Saturday, October 25, 2014

Cross Learning from Software Design to Product Design

Every now and then we come across new products that completely redefine the way we look at that product category. Some prominent examples are in the categories of room temperature control (Nest), watches (Pebble), personal transport (Segway), etc. Though the process of those respective product innovation might have been different from each other, I started to think if there is a way to formalize such product innovation - so that the process by itself contributes to completely changing the design of the product.

This got me to start exploring the As-Is, about what goes into the product design process. I read about the Design Thinking process. I read through the CAD software tools and what they enable in the design process. 

What I came across was very different that I saw in my field - software. There was a lot of focus on physical representation of a concept, idea or design. Even ideating was encouraged in physical form - this I felt pushes the designer towards incremental thinking - he or she is going to always look at a car as having 4 wheels, front and back seats, etc. I had also tweeted about it

I couldn't find any reference in design process artefacts that deal with the abstract - I did come across Mind Maps but they weren't actually a way to represent an idea - they contributed more to exploring, empathizing and defining the problem.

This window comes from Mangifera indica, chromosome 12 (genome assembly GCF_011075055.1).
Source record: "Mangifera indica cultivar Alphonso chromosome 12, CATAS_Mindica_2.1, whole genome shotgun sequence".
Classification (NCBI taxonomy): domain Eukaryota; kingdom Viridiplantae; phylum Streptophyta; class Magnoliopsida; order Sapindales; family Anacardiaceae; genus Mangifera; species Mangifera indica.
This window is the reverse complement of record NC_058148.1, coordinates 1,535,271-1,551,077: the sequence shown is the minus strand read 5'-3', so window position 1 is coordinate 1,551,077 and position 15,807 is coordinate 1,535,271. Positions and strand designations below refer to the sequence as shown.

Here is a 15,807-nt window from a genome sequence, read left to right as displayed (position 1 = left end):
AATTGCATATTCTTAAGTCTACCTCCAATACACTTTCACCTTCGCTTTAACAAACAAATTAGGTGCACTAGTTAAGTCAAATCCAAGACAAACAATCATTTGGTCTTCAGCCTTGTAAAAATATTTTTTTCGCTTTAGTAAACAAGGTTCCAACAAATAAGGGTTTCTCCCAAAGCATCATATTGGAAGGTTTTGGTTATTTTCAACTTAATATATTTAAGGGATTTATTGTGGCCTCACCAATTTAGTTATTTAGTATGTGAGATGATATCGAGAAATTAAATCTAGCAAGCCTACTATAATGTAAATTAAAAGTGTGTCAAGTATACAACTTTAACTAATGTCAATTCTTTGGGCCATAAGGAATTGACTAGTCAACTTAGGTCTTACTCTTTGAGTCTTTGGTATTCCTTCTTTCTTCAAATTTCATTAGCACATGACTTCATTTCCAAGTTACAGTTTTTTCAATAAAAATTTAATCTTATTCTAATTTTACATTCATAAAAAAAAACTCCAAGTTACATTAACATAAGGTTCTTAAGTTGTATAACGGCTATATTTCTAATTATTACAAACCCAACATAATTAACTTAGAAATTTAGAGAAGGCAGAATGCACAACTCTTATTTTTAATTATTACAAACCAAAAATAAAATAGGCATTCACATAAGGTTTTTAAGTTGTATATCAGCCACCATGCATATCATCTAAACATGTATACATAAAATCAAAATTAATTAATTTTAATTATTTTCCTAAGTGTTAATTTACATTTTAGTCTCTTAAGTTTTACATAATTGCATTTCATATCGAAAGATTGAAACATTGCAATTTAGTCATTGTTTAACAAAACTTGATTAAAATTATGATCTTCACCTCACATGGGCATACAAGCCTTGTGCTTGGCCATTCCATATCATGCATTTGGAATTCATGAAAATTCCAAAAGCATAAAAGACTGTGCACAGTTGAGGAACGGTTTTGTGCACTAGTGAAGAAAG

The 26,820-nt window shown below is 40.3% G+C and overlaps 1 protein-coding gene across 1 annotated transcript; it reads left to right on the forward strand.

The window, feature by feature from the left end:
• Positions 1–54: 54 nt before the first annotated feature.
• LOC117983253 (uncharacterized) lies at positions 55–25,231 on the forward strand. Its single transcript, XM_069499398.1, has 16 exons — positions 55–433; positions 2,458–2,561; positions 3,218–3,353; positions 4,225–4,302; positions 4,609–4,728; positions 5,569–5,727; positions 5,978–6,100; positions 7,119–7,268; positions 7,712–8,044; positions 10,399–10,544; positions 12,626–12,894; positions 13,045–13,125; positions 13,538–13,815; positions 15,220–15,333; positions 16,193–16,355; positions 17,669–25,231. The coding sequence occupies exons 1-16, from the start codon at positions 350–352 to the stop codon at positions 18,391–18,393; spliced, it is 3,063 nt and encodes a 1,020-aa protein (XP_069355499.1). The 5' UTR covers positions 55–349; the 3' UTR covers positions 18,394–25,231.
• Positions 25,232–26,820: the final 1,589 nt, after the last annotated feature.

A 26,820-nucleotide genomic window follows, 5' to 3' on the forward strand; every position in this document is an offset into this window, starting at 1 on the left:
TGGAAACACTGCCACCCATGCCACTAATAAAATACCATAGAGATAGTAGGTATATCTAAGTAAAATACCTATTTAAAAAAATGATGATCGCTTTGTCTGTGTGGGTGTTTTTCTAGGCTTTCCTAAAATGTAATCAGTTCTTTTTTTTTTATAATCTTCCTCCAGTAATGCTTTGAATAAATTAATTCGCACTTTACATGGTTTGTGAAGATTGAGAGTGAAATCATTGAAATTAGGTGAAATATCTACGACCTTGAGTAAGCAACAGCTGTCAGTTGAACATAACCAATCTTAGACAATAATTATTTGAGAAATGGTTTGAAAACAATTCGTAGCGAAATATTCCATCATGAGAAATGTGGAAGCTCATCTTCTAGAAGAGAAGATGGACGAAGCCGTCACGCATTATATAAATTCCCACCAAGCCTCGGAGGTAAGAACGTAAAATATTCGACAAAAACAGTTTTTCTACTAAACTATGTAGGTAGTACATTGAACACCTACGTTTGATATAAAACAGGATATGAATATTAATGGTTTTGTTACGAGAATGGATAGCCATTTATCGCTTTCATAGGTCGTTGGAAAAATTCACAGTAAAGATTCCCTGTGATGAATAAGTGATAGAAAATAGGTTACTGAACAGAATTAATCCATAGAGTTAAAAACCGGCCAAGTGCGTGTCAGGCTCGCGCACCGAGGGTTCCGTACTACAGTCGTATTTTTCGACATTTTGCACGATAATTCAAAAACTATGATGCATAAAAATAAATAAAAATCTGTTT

But, in my own field, we had process artefacts that we use as tools to look at ideas for a solution at an abstract level before we looked at it in the physical level (i.e. UI specifications/wireframes). One of that which gained a lot of ground in recent times is Solution Architecture - a diagrammatic representation of functional components that go into solving a particular problem - a way of representing a solution. This is supported by some more diagrammatic process artefacts/tools.

Now, solution doesn't necessarily have to be a software solution. Everyday physical products are also solutions to some or other everyday problems. That brought me to the thought that why can't product design process inculcate such abstract level ideation tools. Taking the design thought to this abstract level will let us look at the product as a solution - I felt this would encourage Lateral Thinking. I tweeted about this too

Imagine if we could relook at a commuting solution (i.e. Car) in terms of a solution architecture - with functional components like locomotion, passenger comfort, driver communication, etc. Or perhaps, we could re-lay the functional components in a different manner - instead of passenger comfort and driver communication as two different components, we might just call it human interactions (driver and passenger). Imagine what kind of design ideas would it present if we re-lay components like this. It would give us a chance to re-think the way we think about the function and association of the components. Such thought about re-looking at a car or any other product could be encouraged with abstract diagrams of solution.


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